Tommy Robinson claimed he's bankrupt after being ordered to pay a schoolboy £100,000 in damages after the far right activist lost a libel case.
The English Defence League founder – real name Stephen Yaxley-Lennon – was successfully sued by Jamal Hijazi after making defamatory claims against the teenager on Facebook.
Footage of the now 18-year-old, from Syria, being assaulted in the playground at Almondbury Community School in Huddersfield in October 2018 was posted online.
And shortly after, Robinson claimed in two videos of his own that Mr Hijazi was "not innocent and he violently attacks young English girls in his school".
Tommy Robinson has claimed he's bankrupt after being ordered to pay damages
(Image: AFP/Getty Images)
In the clips, viewed by nearly a million people, Robinson, 38, also claimed Mr Hijazi "beat a girl black and blue" and "threatened to stab" another boy at his school.
The judge ruled in Mr Hijazi's favour and granted him £100,000 in damages, as well as ordering Robinson to pay costs which are understood to be more than £500,000.
Robinson – who was appearing via videolink – said he was "gobsmacked" by the costs Mr Hijazi's lawyers were claiming, which he said included £70,000 for taking witness statements.
Jamal Hijazi successfully sued Robinson
(Image: Dan Rowlands / SWNS.com)
He added: "I've not got any money. I'm bankrupt. I've struggled hugely with my own issues these last 12 months… I ain't got it."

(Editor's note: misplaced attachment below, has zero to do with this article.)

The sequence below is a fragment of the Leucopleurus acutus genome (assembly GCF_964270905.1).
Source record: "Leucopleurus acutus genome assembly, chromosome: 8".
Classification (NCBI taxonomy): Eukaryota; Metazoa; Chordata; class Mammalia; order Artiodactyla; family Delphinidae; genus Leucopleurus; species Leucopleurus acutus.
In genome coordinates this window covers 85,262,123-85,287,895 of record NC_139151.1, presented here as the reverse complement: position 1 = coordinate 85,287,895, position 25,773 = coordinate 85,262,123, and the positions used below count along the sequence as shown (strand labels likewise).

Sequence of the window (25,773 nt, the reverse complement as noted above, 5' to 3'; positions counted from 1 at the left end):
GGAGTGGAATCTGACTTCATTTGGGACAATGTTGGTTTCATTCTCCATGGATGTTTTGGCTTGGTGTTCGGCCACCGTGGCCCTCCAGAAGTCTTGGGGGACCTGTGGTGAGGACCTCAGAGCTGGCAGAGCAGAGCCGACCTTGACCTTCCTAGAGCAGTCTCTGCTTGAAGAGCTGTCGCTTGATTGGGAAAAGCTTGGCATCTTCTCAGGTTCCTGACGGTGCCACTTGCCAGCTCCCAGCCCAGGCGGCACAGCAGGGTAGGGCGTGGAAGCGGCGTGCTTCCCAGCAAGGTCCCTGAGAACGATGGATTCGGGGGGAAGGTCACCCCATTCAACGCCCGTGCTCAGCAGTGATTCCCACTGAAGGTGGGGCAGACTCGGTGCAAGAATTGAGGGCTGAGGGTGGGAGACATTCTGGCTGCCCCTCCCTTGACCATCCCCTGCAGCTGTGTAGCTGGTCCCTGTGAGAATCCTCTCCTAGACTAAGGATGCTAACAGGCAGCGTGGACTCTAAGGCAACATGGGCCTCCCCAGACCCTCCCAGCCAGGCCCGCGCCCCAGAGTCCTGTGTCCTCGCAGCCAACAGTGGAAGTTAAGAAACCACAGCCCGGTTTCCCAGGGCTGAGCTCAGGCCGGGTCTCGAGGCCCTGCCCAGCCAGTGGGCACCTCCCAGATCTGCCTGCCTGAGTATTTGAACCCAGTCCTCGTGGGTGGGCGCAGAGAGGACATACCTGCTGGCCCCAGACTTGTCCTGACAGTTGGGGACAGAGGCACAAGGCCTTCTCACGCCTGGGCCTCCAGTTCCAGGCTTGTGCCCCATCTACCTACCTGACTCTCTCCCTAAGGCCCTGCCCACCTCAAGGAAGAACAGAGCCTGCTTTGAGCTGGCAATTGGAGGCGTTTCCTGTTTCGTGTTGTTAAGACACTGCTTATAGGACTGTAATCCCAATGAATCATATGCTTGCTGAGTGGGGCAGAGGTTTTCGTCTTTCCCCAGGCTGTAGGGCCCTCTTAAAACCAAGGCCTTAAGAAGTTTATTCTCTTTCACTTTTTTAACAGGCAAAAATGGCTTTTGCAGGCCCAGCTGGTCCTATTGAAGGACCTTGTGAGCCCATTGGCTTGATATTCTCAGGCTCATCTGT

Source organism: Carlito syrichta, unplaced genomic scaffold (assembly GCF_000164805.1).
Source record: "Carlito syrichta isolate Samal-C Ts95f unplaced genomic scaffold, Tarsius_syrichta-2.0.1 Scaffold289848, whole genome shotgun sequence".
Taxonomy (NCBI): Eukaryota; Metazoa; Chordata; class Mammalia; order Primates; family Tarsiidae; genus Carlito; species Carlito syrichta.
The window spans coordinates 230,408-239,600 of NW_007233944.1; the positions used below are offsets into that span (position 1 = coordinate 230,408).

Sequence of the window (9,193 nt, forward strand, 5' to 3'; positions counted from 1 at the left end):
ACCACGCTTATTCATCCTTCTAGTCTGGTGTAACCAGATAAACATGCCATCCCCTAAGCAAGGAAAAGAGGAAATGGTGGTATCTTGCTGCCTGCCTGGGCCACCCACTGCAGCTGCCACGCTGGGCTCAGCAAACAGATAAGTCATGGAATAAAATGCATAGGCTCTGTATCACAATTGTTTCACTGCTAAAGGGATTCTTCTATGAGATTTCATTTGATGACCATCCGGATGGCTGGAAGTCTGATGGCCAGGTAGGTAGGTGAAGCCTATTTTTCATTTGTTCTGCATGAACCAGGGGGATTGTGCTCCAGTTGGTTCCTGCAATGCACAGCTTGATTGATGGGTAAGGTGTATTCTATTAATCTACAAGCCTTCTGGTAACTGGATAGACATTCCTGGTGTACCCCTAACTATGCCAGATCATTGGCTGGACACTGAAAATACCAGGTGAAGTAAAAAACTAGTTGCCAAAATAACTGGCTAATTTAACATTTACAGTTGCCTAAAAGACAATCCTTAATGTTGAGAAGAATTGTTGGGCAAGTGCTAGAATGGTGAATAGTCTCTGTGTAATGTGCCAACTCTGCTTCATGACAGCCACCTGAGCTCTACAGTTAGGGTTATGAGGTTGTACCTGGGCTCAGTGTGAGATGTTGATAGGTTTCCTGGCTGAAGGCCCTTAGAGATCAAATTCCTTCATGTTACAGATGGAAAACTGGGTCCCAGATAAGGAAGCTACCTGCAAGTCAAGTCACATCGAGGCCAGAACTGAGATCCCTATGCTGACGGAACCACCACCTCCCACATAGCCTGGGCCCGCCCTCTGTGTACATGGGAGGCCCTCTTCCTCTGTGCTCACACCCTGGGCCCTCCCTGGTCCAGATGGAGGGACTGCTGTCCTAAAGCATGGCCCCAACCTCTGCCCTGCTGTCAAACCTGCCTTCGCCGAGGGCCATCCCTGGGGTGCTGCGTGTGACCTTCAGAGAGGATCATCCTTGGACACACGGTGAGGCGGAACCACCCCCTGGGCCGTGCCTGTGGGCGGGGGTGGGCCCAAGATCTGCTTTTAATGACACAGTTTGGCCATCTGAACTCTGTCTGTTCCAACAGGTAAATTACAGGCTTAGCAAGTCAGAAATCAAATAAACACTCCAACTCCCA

Mr Justice Nicklin ruled that Robinson should pay Jamal's legal costs, which were not stated in court.
At a four-day trial in April, Mr Hijazi's lawyers said Robinson's comments had "a devastating effect" on the schoolboy and his family who had come to the UK as refugees from Homs, Syria.
A video of Mr Hijazi being attacked at school when he was 15 went viral
Robinson, who represented himself, argued his comments were substantially true, claiming to have "uncovered dozens of accounts of aggressive, abusive and deceitful behaviour" by Mr Hijazi.
However, Mr Justice Nicklin said: "The defendant took on the burden of proving his allegations to be true. He has failed.
"In reality, and for the reasons I have explained, his evidence fell woefully short.
Robinson told the court he was 'gobsmacked' at how much money he was being ordered to pay
"He has, however, persisted with the serious allegations he originally made, and has even added to them during the proceedings.
"The claimant has had to face them in the full glare and publicity of a High Court trial.
"It is my responsibility to make clear that the defendant has failed in his defence of truth, to vindicate the claimant and to award him a sum in damages that represents fair compensation."
The judge said Robinson's videos were "calculated to inflame the situation" and said Mr Hijazi predictably became the target of abuse and had to leave his home and abandon his education.
He also granted Mr Hijazi an injunction against Robinson, preventing him from repeating the allegations made against him.
Robinson said he had been commissioned to make a film about the incident and described the injunction as a "gagging order", which was "totally unnecessary".